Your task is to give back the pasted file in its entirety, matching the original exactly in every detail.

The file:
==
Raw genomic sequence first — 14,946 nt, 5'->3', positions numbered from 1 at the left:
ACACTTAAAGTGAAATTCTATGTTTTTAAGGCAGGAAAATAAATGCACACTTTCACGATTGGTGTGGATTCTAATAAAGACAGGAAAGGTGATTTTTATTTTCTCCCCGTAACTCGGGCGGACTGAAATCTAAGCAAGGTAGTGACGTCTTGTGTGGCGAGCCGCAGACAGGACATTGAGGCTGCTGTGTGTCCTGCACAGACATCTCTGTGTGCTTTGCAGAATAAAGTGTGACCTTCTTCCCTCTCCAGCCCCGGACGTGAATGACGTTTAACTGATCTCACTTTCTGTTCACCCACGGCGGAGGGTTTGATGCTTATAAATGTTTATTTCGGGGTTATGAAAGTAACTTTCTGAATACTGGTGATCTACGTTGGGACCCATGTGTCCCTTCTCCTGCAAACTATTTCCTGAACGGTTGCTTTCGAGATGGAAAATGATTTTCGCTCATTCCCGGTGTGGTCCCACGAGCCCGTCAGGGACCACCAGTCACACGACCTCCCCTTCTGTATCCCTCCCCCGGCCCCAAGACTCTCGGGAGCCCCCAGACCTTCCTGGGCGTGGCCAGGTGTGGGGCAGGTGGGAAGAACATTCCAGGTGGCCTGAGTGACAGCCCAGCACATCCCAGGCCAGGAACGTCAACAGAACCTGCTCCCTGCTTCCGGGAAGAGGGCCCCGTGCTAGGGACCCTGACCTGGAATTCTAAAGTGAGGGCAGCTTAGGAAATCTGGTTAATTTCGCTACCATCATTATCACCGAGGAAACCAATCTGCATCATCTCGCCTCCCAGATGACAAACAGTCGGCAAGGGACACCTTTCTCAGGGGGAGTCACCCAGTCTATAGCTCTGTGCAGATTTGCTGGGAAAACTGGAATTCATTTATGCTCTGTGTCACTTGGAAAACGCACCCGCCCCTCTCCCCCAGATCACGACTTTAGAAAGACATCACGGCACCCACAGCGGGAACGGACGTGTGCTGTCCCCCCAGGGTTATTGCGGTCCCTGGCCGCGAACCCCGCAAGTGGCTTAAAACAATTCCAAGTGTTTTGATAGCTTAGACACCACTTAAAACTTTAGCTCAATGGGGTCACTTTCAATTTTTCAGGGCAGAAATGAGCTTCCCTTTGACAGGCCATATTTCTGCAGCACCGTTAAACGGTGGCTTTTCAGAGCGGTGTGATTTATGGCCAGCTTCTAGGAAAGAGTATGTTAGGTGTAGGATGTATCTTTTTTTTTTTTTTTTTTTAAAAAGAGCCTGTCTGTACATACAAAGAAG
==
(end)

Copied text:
Raw genomic sequence first — 14,946 nt, 5'->3', positions numbered from 1 at the left:
ACACTTAAAGTGAAATTCTATGTTTTTAAGGCAGGAAAATAAATGCACACTTTCACGATTGGTGTGGATTCTAATAAAGACAGGAAAGGTGATTTTTATTTTCTCCCCGTAACTCGGGCGGACTGAAATCTAAGCAAGGTAGTGACGTCTTGTGTGGCGAGCCGCAGACAGGACATTGAGGCTGCTGTGTGTCCTGCACAGACATCTCTGTGTGCTTTGCAGAATAAAGTGTGACCTTCTTCCCTCTCCAGCCCCGGACGTGAATGACGTTTAACTGATCTCACTTTCTGTTCACCCACGGCGGAGGGTTTGATGCTTATAAATGTTTATTTCGGGGTTATGAAAGTAACTTTCTGAATACTGGTGATCTACGTTGGGACCCATGTGTCCCTTCTCCTGCAAACTATTTCCTGAACGGTTGCTTTCGAGATGGAAAATGATTTTCGCTCATTCCCGGTGTGGTCCCACGAGCCCGTCAGGGACCACCAGTCACACGACCTCCCCTTCTGTATCCCTCCCCCGGCCCCAAGACTCTCGGGAGCCCCCAGACCTTCCTGGGCGTGGCCAGGTGTGGGGCAGGTGGGAAGAACATTCCAGGTGGCCTGAGTGACAGCCCAGCACATCCCAGGCCAGGAACGTCAACAGAACCTGCTCCCTGCTTCCGGGAAGAGGGCCCCGTGCTAGGGACCCTGACCTGGAATTCTAAAGTGAGGGCAGCTTAGGAAATCTGGTTAATTTCGCTACCATCATTATCACCGAGGAAACCAATCTGCATCATCTCGCCTCCCAGATGACAAACAGTCGGCAAGGGACACCTTTCTCAGGGGGAGTCACCCAGTCTATAGCTCTGTGCAGATTTGCTGGGAAAACTGGAATTCATTTATGCTCTGTGTCACTTGGAAAACGCACCCGCCCCTCTCCCCCAGATCACGACTTTAGAAAGACATCACGGCACCCACAGCGGGAACGGACGTGTGCTGTCCCCCCAGGGTTATTGCGGTCCCTGGCCGCGAACCCCGCAAGTGGCTTAAAACAATTCCAAGTGTTTTGATAGCTTAGACACCACTTAAAACTTTAGCTCAATGGGGTCACTTTCAATTTTTCAGGGCAGAAATGAGCTTCCCTTTGACAGGCCATATTTCTGCAGCACCGTTAAACGGTGGCTTTTCAGAGCGGTGTGATTTATGGCCAGCTTCTAGGAAAGAGTATGTTAGGTGTAGGATGTATCTTTTTTTTTTTTTTTTTTTAAAAAGAGCCTGTCTGTACATACAAAGAAG